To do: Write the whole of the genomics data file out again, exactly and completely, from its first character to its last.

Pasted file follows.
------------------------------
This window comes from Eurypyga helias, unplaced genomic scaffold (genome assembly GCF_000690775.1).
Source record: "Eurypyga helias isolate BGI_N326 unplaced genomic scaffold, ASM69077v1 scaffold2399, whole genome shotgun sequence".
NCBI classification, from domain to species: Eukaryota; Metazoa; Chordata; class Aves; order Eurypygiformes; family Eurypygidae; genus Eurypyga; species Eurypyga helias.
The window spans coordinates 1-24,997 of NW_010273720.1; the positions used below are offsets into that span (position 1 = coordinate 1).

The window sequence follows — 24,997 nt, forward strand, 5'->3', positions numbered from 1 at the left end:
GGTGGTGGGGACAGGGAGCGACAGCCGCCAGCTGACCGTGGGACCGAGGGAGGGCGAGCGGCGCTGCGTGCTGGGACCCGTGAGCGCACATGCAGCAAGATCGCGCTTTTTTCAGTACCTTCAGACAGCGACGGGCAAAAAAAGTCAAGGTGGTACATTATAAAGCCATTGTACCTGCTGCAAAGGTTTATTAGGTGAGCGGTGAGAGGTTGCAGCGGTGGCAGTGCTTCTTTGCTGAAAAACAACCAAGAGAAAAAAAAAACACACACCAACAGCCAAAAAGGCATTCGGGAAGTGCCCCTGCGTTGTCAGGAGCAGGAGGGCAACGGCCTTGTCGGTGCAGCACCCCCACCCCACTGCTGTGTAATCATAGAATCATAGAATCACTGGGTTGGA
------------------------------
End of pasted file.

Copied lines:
This window comes from Eurypyga helias, unplaced genomic scaffold (genome assembly GCF_000690775.1).
Source record: "Eurypyga helias isolate BGI_N326 unplaced genomic scaffold, ASM69077v1 scaffold2399, whole genome shotgun sequence".
NCBI classification, from domain to species: Eukaryota; Metazoa; Chordata; class Aves; order Eurypygiformes; family Eurypygidae; genus Eurypyga; species Eurypyga helias.
The window spans coordinates 1-24,997 of NW_010273720.1; the positions used below are offsets into that span (position 1 = coordinate 1).

The window sequence follows — 24,997 nt, forward strand, 5'->3', positions numbered from 1 at the left end:
GGTGGTGGGGACAGGGAGCGACAGCCGCCAGCTGACCGTGGGACCGAGGGAGGGCGAGCGGCGCTGCGTGCTGGGACCCGTGAGCGCACATGCAGCAAGATCGCGCTTTTTTCAGTACCTTCAGACAGCGACGGGCAAAAAAAGTCAAGGTGGTACATTATAAAGCCATTGTACCTGCTGCAAAGGTTTATTAGGTGAGCGGTGAGAGGTTGCAGCGGTGGCAGTGCTTCTTTGCTGAAAAACAACCAAGAGAAAAAAAAAACACACACCAACAGCCAAAAAGGCATTCGGGAAGTGCCCCTGCGTTGTCAGGAGCAGGAGGGCAACGGCCTTGTCGGTGCAGCACCCCCACCCCACTGCTGTGTAATCATAGAATCATAGAATCACTGGGTTGGA